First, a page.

Fighting at close quarters negated the American advantage of supporting weapons. Although a pair of tanks supported Baker Company, they were hard to maneuver in the tight confines of northern Iwo. Robbed of the full effectiveness of tanks and artillery, Captain Eddy sent for an assault team and assigned Sergeant Harlan Jeffery’s squad to support the struggling First Platoon. Jeffery quickly sized up the situation: four or five caves, all heavily manned. There was nothing for it but to get up close with satchel charges. “Before we could throw a charge into the caves, we had a little hand grenade fight with the Japs,” he wrote in his diary.
Well we finally worked our way to the caves and threw plenty of explosive into them, closing the mouths of the caves up. During the time we was doing all this my asst. squad leader Cpl. Art Stanek was hit by a sniper and had to be evacuated. Later we got in a big shell hole when mortar[s] started landing too close for comfort, they was trying to knock out [two] of our tanks which were right close to us. One shell landed right on the edge of our hole but thank God it was a dud, so we figured it was time to change our position, and brother we did.
In dozens of actions like these, the Marines gradually managed to silence one strongpoint after another, and even drove some Japanese soldiers out into the open, shooting them down without mercy. However, as the battalion’s report noted, “several men were killed and wounded” in the assault and the unabated rain of mortar shells. And behind this position was another – and another, and another, all manned and waiting. The defenders in this area were exhausted and running out of food, water, and ammunition, so they made every shot count. Time and again, Marines approached unassuming rockpiles or crevices only to be shot down by point-blank rifle fire. While the platoons on the left and right flanks managed to move slightly forward, the center of the company – led by 2Lt. Nicholas J. Barbarotto and Platoon Sergeant Wilton C. Fulton – bore the brunt of the violence. Both Barbarotto and Fulton were wounded by shell blasts, as were many of their men.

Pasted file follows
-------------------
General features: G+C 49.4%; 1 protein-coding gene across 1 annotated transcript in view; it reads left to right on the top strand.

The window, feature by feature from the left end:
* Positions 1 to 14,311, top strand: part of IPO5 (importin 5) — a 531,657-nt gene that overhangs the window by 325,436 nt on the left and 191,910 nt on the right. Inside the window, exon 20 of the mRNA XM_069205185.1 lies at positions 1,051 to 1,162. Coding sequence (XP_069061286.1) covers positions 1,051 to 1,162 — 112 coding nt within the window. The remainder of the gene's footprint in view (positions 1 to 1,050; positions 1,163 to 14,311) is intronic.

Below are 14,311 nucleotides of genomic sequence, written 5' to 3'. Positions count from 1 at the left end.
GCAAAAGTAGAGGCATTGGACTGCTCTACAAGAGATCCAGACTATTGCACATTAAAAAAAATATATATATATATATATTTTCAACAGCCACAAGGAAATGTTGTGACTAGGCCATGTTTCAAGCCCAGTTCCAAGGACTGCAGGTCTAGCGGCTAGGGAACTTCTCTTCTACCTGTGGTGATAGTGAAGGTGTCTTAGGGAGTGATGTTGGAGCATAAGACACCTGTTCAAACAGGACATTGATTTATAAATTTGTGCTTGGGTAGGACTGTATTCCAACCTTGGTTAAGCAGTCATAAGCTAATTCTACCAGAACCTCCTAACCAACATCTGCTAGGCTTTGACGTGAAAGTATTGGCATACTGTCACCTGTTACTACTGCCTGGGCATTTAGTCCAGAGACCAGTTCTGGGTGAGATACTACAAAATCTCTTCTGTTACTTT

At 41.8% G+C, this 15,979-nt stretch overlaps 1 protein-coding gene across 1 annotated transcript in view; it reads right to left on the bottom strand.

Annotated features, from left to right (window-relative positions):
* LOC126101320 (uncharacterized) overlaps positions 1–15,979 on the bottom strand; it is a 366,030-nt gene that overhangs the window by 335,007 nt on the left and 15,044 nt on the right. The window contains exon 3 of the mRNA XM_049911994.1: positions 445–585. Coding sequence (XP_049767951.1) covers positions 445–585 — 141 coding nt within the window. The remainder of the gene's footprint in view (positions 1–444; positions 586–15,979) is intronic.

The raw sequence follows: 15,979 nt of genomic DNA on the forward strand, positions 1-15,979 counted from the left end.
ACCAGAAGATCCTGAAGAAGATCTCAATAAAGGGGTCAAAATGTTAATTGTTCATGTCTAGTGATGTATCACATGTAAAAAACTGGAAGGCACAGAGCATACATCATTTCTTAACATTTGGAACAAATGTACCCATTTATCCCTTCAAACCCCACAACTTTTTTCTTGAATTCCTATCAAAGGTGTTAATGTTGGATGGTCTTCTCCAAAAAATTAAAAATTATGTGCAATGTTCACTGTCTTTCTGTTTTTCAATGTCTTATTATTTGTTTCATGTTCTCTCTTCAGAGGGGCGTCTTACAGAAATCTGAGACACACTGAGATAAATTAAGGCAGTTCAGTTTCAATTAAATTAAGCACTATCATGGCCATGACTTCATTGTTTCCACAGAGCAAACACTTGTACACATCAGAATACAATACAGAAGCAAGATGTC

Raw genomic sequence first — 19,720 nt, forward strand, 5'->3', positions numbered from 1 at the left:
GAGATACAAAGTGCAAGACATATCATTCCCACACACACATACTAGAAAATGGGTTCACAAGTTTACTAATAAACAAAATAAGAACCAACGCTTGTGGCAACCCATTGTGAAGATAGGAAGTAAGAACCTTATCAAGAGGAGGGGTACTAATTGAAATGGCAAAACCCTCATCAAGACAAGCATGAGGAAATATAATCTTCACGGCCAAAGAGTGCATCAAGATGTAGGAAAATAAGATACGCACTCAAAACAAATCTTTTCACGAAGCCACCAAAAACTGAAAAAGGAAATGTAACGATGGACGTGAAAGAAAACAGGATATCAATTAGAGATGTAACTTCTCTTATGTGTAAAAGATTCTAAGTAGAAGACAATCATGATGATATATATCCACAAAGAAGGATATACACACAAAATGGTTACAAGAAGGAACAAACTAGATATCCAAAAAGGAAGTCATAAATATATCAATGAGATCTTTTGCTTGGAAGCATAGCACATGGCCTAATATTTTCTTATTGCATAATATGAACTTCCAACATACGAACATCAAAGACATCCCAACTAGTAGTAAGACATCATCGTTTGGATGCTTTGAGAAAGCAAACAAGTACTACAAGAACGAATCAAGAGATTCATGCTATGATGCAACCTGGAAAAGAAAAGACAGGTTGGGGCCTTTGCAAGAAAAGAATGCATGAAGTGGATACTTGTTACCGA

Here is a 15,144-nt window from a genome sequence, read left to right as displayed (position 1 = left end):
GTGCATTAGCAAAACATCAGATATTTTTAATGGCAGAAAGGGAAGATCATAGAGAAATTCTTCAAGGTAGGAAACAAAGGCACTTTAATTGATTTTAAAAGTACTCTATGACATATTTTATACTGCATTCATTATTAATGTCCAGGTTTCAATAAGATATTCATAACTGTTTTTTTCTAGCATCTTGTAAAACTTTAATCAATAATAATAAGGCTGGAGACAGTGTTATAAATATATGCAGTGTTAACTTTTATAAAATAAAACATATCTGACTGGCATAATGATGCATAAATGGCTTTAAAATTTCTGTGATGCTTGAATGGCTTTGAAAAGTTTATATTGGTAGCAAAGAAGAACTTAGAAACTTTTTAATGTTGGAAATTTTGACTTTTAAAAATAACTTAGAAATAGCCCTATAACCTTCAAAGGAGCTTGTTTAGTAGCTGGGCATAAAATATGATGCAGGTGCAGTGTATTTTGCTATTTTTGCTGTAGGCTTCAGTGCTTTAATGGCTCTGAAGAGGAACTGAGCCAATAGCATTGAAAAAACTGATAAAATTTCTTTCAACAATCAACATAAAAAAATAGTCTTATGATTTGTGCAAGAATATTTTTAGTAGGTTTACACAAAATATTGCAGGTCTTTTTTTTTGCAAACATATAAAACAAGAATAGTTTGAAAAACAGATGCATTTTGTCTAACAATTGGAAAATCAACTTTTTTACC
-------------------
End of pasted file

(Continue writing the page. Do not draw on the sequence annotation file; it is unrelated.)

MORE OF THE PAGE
The Marine Corps maintains a database of index cards at their Historical Division in Quantico. These yellow and taupe “casualty cards” contain a great deal of useful information – particularly a synopsis of wounds suffered by individual Marines, compiled from a variety of sources in the days, weeks, and months after the event. While they often contain contradictory information (particularly concerning dates) and vary in their degree of detail, Casualty Cards can provide a harrowing glimpse at an event that other sources reduced to a sentence or less.
Thirty-seven Baker Company men were wounded in action on 4 March, and an additional five were killed outright – equal to the size of a full-strength rifle platoon. The majority of these wounds were caused by shell fragments or shrapnel. In addition to Ellis Underwood, PFC Richard E. Jacques and Pvt. Elery W. Lewis lost their lives to explosive projectiles. So too did Private Rondall Baird, the eighteen-year-old replacement who would never meet his baby son. A burst struck Sergeant Charles A. Townsend in the right arm, right shoulder, and head; another hit Private George H. Beisel in the left shoulder and thigh; Sergeant Noel S. Aasen was hit in the face, and Corporal Cloise E. Duncan took a piece through his chest and into his lungs. Blast concussion was a serious worry in the cramped confines of the draws; the traumatic change in pressure felled Platoon Sergeant Fulton and PFC Otto W. Schwarz, Jr. The “point-blank” rifle fire may have caused the wounds to PFC Maynard S. Cosner’s right side, back, and left arm, or clipped the fingers of Corporal Casimir P. Pelc’s left hand. And the shock of battle is evident in the case of Private Ivar Tveter, one of the youngest men in the battalion. Tveter joined Baker Company as a replacement just days after his eighteenth birthday; the action on 4 March was his breaking point. While he also suffered some physical wounds, the main cause of his evacuation was the dreaded (and amorphously ascribed) “combat fatigue.”  Casualty reports also reveal a large number of wounds to the back, buttocks, or spine – suggesting that many Marines were ambushed and shot from behind.
Four of the thirty-seven wounded men later died, an unusually high number that speaks to the severity of the close-in fighting. Private Marsh E. Mills, Jr., survived a close hit from a shell that would have been kinder to kill him outright. He was carried from the field with shrapnel wounds in his head, chest, spine, right thigh, and right forearm, and sent to the USS Doyen for surgery. The ship’s medical report notes that Mills came aboard at 1600 hours. Doctors quickly assessed the most severe damage – a compound skull fracture and broken vertebrae, with damage to the spinal cord – and declined to operate. Mills was made as comfortable as possible; he died at 0200 on 7 March 1945 and was buried at sea. Similar scenarios played out for Corporal Richard F. Schmidt, Jr., PFC Charles Rospop, and Private Anthony J. Scaramellino – none lived for more than three days after being hit.